Hack your own Steampunk Arduino/LCD name badge

Lead Image © bluedarkat, 123RF.com

On Display

We show how to build a programmable name tag using an Arduino, an LCD display, and a little creativity.

As a technology speaker, I spend a lot of time talking to people at conferences, and I like to have some gizmo to hand folks as a conversation starter. This works out well, because I'm frequently writing a story about or building a project with the device. Physical hardware and one-off gadgets are absolute geek magnets.

When I received a tiny color LCD display for Christmas, the idea of a programmable name badge immediately came to mind. An unusual name badge would certainly grab people's attention and could be made reconfigurable, so I could change my message, logo, or graphics as needed or even through sensor inputs. Building and using your own projects adds considerable credibility to your story.

I'm also a big fan of Steampunk, and what better way to stand out than to apply that aesthetic to a project? Steampunk encourages lots of creative freedom in the design, and combining Victorian-era elements with modern electronic technology is challenging and just good, clean fun.

Here's a rundown of how I built a Steampunk name badge (Figure 1). Feel free to use the design and share your improvements with the DIY/Maker community.

Figure 1: Steampunk name badge.

Collect the Parts

You'll need to collect a few parts before getting started on the build. The big-ticket items are a 1.8-inch color LCD display, an Arduino Pro Mini, a DS18B20 digital temperature sensor, an FDDI-to-USB cable, four AAA cells, a 7805 voltage regulator, and the Arduino integrated development environment (IDE) on a laptop. (See the "Hardware" box for details.)


The LCD used is a model ST7735R color TFT screen breakout board from Adafruit. Features include 18-bit color (262,144 shades) and a 1.8-inch diagonally measured screen size. It can safely run on 3.3 or 5 volts. There's also a microSD card slot on the back for loading bitmap files onto the display. Adafruit has downloadable libraries and tutorials on how to use the display. (See the "Software Configuration" box for details.)

Software Configuration

The microcontroller I used was a 16MHz, 5V Arduino Pro Mini board from SparkFun. This little powerhouse measures 0.7x1.3 inches and sports a surface mount 328 processor chip. It supports 16 I/O pins; this version of the project didn't need any of the analog pins.

You'll need to use an off-board USB breakout board or a 5V FDDI-to-USB cable to program the Pro Mini from your notebook computer. I soldered a six-pin header onto the end of the Pro Mini. The cable plugs right into the header pins. Make sure the black wire matches up to the "BLK" pin on the right (as viewed from the processor side of the board).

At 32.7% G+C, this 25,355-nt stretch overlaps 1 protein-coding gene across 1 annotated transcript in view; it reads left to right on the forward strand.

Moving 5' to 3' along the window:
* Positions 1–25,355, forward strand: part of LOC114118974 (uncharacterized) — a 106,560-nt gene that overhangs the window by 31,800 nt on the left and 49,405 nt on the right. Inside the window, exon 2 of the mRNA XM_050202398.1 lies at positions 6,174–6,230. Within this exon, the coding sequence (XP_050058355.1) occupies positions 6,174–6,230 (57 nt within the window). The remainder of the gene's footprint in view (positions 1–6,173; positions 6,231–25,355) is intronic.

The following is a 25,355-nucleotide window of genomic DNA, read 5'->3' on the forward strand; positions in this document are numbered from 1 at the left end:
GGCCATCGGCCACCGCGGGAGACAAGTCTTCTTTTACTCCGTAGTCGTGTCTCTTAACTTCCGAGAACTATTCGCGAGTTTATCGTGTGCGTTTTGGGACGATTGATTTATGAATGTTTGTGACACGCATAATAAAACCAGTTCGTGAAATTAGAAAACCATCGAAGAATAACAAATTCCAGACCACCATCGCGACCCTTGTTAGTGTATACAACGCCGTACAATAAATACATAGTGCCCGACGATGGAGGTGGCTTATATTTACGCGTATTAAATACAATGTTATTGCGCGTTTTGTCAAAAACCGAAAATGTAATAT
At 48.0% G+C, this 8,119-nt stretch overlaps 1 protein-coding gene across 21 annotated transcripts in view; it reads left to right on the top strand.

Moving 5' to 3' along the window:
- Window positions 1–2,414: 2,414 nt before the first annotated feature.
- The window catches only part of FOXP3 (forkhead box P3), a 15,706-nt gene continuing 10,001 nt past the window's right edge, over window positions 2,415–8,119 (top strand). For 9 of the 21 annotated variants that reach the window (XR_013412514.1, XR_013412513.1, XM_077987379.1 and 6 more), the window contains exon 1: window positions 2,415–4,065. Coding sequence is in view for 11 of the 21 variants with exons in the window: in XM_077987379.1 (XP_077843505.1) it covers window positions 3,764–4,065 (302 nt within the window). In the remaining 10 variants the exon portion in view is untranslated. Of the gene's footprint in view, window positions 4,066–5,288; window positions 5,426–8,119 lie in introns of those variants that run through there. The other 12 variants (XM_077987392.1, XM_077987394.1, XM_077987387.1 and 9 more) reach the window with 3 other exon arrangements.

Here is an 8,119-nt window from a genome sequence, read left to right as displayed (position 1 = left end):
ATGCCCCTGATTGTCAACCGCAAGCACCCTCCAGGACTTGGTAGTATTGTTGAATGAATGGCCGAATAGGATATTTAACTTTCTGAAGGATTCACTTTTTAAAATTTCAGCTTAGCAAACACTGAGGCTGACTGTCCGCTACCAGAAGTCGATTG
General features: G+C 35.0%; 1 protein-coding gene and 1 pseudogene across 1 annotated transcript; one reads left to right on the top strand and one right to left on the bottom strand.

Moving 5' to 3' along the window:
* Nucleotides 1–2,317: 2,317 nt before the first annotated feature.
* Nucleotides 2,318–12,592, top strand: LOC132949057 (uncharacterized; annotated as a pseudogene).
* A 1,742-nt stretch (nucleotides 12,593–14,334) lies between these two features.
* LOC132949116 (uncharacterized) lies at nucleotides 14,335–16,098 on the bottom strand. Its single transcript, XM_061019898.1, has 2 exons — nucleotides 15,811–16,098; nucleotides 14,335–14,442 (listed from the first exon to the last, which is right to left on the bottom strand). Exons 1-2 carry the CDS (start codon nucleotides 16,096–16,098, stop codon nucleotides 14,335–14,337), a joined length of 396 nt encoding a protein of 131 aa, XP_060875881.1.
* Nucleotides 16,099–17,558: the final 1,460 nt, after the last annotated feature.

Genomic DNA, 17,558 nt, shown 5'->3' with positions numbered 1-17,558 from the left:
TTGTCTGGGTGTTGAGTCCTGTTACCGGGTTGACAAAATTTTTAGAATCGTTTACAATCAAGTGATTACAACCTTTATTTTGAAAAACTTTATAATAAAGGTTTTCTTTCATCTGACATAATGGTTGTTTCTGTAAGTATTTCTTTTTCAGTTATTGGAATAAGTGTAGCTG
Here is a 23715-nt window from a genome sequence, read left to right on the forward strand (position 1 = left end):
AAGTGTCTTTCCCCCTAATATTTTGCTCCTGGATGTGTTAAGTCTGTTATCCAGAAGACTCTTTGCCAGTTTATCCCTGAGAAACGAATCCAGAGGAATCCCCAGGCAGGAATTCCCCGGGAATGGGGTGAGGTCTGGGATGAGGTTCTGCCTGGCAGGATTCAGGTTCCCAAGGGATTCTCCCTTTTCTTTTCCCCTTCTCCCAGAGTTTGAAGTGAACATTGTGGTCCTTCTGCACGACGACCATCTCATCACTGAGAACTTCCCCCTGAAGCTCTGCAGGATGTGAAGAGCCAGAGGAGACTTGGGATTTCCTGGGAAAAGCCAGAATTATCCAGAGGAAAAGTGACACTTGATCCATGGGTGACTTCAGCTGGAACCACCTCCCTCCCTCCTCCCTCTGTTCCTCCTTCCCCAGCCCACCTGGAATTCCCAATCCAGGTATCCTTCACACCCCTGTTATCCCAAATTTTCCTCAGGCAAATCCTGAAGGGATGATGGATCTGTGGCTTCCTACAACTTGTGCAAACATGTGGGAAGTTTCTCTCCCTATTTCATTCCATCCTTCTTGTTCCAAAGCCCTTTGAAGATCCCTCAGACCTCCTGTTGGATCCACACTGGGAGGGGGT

A 7805 voltage regulator supplies the badge with 5V of power from a 6V to 18V input source. I used 3/16-inch brass tubing for the support frame.

You'll also need a few tools, including a 15-watt soldering iron, 100/150W soldering gun, needle-nose pliers, diagonal cutters, screwdriver, third-hand clamp, Dremel, small bits, sandpaper, and copper pipe cutter. Most of these tools can be found at hardware stores.

The Build

The LCD and Pro Mini are bare-board breakout-type modules devoid of headers or pluggable connectors. You can add your own or not, according to your project requirements.

Both modules will run on 5V and have on-board voltage regulators. I used an external 7805 voltage regulator module to bring the voltage down to 5V and allow for future expansion with varying input values, additional sensors, and maybe even some servos. I also chose to use four regular AAA batteries totaling 6V. A fresh set of batteries are good for about a day of conference action. The external regulator supplies up to about 1.5A of 5V power from 6V to 18V of input.

A breadboard definitely didn't fit the Steampunk theme, so I simply hard-wired the LCD and Pro Mini together with all the wires running on the bottom of the boards (Figure  2).

Figure 2: The reverse side of the badge.

The LCD display and Pro Mini are roughly the same width. Mounting the Pro Mini vertically next to the LCD connections minimized wiring issues. I soldered a header onto the LCD for breadboard use and initial testing, and instead of de-soldering the header, it was easier simply to bend the pins over and solder them to individual matching bent pins on the Pro Mini. Other connections were bridged with 22-gauge solid-core copper wire, salvaged from lengths of CAT 5 cable. The wires are easy to work with and are perfect for low-current-demand pseudo-prototyping projects like this (Figure 3).

Figure 3: Breadboard view of the circuit.

Buy this article as PDF

Express-Checkout as PDF

Pages: 4

Price $2.95
(incl. VAT)

Buy Raspberry Pi Geek

Get it on Google Play

US / Canada

Get it on Google Play

UK / Australia

Related content